Senator Stephen Conroy – responding to questions by Senator Bob Brown regarding Australia’s voting intentions in the UN in relation to the Palestinian bid for Statehood

photo of Senator Stephen Conroy
August 16, 2011

Australia has consistently and strongly supported a nego­tiated two-state solution that allows a secure and independent Israel to live side by side with a secure and independent future Palestinian state. Australia continues to urge both parties to return to direct negotiations as a matter of urgency.

Full speech

Senator BOB BROWN (TasmaniaLeader of the Australian Greens) (14:23): My question is to Senator Conroy, representing the Minister for Foreign Affairs. Is the government aware of calls, including those from the Australian Jewish Democratic Society, for Australia to back next month’s move by the Palestinian delegation at the United Nations for recognition of Palestine as an independent state?

Senator CONROY (VictoriaMinister for Broadband, Communications and the Digital Economy, Deputy Leader of the Government in the Senate and Minister Assisting the Prime Minister on Digital Productivity) (14:23): I thank Senator Bob Brown for his question and interest in this area. Australia’s position on the Middle East peace process is clear. Australia has consistently and strongly supported a nego­tiated two-state solution that allows a secure and independent Israel to live side by side with a secure and independent future Palestinian state. Australia continues to urge both parties to return to direct negotiations as a matter of urgency. The government and, indeed, the international community are under no illusions about the difficulty of such negotiations.

The Minister for Foreign Affairs, Kevin Rudd, has underlined to both sides Australia’s strong support for a negotiated two-state solution during visits to Israel and the Palestinian Territories in December 2010 and March and April 2011. Australia is a longstanding friend and close partner of Israel. We have a strong longstanding commitment to Israel’s right to security and self-defence. Australia played an important role in the 1948 negotiations that led to Israel’s creation and voted in favour of General Assembly resolution 181 in 1947 to establish separate Jewish and Arab states. This support is unwavering.

Australia is also making a tangible contribution to the peace process through our support for the Palestinian people. Since 2007 we have provided nearly $170 million in humanitarian and institution-building assistance to the Palestinian National Auth­ority and refugees. Australia is now the 10thlargest donor to the UN Relief and Works Agency for Palestine Refugees in the Near East. The government has also established a five-year development partner­ship with the Palestinian Authority, including regular budget support delivered through the World Bank and scholarships focused on disciplines critical to institution building. (Time expired)

Senator BOB BROWN (TasmaniaLeader of the Australian Greens) (14:25): Mr President, I ask a supplementary question. I gave notice of this question to the foreign minister and I would expect an answer to the question I put, which is: will the Australian government next month be supporting or opposing the move, which has a majority of countries supporting it, in the United Nations for Palestine to be recognised as an independent state?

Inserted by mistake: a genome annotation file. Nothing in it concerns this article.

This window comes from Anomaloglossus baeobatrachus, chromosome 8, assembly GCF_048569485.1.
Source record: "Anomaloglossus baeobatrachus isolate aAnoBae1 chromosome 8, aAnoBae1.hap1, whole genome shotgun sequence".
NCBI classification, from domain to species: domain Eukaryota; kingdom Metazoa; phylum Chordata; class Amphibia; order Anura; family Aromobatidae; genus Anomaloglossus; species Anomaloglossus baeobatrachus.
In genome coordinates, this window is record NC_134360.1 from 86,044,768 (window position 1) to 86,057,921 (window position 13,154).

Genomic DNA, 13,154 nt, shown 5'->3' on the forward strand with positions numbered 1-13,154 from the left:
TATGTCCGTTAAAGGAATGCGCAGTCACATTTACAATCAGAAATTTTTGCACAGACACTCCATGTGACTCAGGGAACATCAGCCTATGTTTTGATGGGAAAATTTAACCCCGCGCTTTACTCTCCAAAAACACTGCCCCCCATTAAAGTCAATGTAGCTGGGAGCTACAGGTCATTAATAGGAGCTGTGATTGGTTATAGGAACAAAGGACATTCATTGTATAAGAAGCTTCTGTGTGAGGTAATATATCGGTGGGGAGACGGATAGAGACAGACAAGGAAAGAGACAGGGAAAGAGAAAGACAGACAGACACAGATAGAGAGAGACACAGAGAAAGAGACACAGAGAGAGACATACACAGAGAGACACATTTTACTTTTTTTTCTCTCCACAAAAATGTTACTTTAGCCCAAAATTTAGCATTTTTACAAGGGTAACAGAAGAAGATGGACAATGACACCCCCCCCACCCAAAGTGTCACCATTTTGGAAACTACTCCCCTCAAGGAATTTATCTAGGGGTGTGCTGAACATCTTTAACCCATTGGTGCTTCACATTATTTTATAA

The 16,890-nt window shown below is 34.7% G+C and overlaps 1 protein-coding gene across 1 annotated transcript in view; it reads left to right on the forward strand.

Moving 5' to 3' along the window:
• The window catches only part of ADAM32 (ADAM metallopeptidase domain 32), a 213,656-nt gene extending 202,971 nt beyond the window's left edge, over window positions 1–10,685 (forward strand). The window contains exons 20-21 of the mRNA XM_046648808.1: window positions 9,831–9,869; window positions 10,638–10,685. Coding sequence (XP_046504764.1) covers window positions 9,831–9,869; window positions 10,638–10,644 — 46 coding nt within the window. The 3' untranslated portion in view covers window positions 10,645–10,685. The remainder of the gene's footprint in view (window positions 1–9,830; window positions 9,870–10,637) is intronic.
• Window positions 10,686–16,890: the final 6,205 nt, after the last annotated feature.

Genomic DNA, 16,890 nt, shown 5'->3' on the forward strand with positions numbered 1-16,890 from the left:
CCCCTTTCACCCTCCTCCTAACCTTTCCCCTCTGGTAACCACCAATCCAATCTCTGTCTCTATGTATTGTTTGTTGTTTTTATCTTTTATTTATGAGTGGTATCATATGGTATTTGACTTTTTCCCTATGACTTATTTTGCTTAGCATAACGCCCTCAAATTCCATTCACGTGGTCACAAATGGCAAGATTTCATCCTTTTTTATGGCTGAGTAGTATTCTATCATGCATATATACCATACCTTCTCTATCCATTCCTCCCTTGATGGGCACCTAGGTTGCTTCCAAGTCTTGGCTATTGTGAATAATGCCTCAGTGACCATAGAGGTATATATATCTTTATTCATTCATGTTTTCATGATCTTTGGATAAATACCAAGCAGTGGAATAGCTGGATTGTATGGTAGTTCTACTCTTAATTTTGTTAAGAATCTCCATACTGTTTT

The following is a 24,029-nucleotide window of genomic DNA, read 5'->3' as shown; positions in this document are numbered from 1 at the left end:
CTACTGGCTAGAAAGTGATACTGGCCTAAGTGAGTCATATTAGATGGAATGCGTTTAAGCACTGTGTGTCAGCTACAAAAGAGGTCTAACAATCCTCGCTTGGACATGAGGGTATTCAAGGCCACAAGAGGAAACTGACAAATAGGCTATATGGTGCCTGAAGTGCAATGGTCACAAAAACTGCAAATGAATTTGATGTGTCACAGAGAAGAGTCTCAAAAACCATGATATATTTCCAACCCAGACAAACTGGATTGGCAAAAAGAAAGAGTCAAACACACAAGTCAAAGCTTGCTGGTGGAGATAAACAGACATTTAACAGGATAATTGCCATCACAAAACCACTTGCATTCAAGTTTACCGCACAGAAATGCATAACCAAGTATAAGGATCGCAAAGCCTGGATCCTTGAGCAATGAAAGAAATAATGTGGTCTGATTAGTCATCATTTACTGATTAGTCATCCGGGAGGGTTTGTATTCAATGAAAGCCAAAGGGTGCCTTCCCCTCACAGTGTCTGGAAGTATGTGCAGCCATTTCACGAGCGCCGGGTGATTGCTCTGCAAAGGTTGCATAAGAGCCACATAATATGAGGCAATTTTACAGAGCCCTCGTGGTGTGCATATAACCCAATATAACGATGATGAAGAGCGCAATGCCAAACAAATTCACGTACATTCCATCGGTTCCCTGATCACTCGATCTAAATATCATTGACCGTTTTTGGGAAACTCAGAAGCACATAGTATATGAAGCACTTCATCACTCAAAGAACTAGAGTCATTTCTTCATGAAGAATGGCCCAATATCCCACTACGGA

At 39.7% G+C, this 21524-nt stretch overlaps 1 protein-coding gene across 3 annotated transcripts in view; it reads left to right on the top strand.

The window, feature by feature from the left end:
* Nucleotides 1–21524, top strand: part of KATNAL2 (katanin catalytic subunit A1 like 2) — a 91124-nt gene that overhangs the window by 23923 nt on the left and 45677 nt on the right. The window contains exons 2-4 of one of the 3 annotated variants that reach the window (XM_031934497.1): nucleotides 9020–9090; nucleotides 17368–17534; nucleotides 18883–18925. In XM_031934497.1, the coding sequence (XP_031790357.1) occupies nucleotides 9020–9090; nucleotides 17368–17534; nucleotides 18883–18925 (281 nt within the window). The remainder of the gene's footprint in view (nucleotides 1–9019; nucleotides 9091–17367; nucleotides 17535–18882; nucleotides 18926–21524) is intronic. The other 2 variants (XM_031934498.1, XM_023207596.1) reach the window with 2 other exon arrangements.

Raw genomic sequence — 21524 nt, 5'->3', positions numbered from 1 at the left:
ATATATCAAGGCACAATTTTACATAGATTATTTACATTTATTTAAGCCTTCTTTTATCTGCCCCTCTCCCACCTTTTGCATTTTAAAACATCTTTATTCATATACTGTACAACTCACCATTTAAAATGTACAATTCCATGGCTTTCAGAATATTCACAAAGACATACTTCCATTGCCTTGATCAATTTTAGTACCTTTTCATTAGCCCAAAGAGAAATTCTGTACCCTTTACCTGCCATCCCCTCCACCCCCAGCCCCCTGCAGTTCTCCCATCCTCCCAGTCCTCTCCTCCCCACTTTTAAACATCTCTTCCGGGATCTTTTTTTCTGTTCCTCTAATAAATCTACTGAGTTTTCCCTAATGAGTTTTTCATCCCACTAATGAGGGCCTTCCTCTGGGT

Senator CONROY (VictoriaMinister for Broadband, Communications and the Digital Economy, Deputy Leader of the Government in the Senate and Minister Assisting the Prime Minister on Digital Productivity) (14:26): There have been a number of developments this year that have focused the attention of the international community on the Middle East peace process. The Arab spring has been one of these developments. In May of this year President Obama delivered an important speech on developments in the region, saying that the future borders of Israel and a future Palestine state should be based on 1967 borders with mutually agreed land swaps. There are growing indications that the Palestinians are preparing for some form of statehood initiative at the September meetings of the UN General Assembly. As yet, no draft resolution has been formulated, nor is the nature of the proposed resolution clear.

The government is closely following developments around a possible UN resolu­tion on Palestinian statehood. The govern­ment will make a decision on any vote closer to the time, based on principle and in close consultation with our friends in Israel and the Arab world. In our view, the best, most sustainable and durable solution to the Middle East peace process is a two-state outcome that has been negotiated directly between Israel and the Palestinians. (Time expired)

Senator BOB BROWN (TasmaniaLeader of the Australian Greens) (14:27): I have a further supplementary question, Mr President. In view of the Australian government not having made up—

Senator Brandis: Do you still support Jewish businesses, Bob?

The PRESIDENT: Order! Interjections are disorderly, you know that.

Senator BOB BROWN: Will the minister give an assurance to the Senate that he will report to the Senate before the United Nations deals with this matter on Australia’s position once the resolution has become clear?

Senator CONROY (VictoriaMinister for Broadband, Communications and the Digital Economy, Deputy Leader of the Government in the Senate and Minister Assisting the Prime Minister on Digital Productivity) (14:28): I am happy to seek any further information from the Minister for Foreign Affairs in response to that final supplementary question and come back to you, Senator Brown.

Link to parliamentary Hansard

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